If the tumour comes back after initial treatment, this is known as recurrent cancer or relapse.

What is treatment of Wilms’ tumour?
Treatment will depend on a number of factors including how the cells appear under the microscope (histology) and the stage of the tumour. Treatment may include chemotherapy, radiotherapy or surgery.
All children with Wilms’ tumour will have surgery. Initially, this may only involve taking a small sample of cells from the tumour to confirm the diagnosis. This is called a biopsy and is usually done under a general anaesthetic using a needle inserted through the skin.
Apart from very young children (under six months), most patients will receive chemotherapy before having a bigger operation to remove the entire tumour. The operation usually involves removing the whole of the affected kidney (nephrectomy).
Based on the biopsy result, and after examining the whole tumour under the microscope, Wilms’ tumours can be divided into a number of groups based on knowledge about how these different types of tumours are likely to behave.
The majority of tumours are what is known as ‘standard risk’. So called ‘low risk’ tumours require less additional treatment than standard risk tumours.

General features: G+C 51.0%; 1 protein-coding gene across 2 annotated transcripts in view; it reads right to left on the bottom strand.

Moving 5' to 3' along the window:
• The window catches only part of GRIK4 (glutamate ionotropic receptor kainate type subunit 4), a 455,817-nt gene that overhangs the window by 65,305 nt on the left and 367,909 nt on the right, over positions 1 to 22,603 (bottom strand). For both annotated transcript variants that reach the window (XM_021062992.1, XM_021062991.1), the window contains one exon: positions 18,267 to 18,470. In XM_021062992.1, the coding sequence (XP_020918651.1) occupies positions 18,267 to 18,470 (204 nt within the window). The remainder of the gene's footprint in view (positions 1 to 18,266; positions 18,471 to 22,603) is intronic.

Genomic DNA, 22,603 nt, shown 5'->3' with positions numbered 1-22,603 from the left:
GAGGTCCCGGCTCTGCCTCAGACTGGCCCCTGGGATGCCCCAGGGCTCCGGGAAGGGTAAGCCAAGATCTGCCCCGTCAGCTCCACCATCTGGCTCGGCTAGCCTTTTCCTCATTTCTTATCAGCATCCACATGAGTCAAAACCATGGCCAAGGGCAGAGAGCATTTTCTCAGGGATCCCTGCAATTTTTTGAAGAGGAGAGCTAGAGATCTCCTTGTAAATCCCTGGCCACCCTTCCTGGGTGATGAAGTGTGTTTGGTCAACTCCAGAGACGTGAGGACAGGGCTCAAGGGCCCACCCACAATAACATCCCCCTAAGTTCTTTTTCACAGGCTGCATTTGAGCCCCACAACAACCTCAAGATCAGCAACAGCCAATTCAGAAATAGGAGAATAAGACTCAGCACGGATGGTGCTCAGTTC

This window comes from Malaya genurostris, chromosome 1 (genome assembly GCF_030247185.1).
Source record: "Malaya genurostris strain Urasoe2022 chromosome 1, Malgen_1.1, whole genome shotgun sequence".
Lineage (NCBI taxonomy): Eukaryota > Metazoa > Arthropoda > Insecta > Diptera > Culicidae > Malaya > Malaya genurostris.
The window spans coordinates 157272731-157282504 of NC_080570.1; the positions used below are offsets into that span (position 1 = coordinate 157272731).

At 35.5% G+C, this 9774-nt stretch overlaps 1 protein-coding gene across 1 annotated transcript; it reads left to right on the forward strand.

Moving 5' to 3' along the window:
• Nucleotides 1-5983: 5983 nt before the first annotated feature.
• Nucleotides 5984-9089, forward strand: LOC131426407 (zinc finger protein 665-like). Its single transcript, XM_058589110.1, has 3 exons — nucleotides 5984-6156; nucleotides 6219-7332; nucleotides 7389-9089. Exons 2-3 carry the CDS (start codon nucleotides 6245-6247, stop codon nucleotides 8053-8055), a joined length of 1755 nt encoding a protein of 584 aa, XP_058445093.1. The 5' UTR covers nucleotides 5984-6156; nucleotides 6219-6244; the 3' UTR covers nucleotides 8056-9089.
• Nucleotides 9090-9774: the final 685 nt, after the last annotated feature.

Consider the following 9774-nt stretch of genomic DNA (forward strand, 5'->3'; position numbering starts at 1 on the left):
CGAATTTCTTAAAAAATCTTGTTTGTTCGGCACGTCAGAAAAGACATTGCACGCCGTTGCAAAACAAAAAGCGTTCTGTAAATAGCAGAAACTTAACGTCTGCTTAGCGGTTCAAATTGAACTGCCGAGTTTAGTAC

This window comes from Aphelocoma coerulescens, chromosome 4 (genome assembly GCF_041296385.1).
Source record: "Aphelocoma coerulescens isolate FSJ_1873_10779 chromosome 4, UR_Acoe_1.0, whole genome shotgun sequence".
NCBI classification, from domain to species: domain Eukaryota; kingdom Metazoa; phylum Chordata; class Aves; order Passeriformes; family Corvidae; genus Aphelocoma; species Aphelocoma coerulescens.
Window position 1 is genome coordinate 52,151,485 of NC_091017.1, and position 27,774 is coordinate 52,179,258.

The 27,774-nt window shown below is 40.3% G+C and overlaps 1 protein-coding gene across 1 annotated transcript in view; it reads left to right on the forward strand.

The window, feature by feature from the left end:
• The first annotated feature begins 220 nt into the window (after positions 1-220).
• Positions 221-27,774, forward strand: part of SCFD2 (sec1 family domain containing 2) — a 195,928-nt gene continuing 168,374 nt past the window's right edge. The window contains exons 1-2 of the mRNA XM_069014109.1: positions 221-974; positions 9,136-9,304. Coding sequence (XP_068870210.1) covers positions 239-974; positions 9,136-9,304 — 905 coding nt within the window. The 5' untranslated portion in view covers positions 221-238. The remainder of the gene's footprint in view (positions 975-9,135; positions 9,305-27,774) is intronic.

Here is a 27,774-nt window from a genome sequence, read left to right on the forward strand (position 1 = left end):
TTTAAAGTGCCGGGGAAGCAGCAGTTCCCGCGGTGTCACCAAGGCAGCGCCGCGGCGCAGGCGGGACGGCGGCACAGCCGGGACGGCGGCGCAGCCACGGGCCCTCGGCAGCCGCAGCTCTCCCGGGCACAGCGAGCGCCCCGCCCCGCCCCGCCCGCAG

Two types of Wilms’ tumour - anaplastic and blastemal - are considered to be ‘higher risk’ than other Wilms’ tumours and require more intensive (stronger) chemotherapy.
Anaplastic Wilms’ tumour
About 5-10% of Wilms’ tumours have an appearance called anaplasia, which means the cells look very disorganized under a microscope. This is sometimes identified at biopsy, but may only be found when the whole tumour is examined after surgery.
Blastemal Wilms’ tumour
This group of high-risk tumours cannot be identified by looking at the biopsy because they occur when a particular type of early kidney cell survives the pre-surgery chemotherapy. These cells are known as blastemal cells. Tumours where most of these cells survive chemotherapy are called blastemal tumours.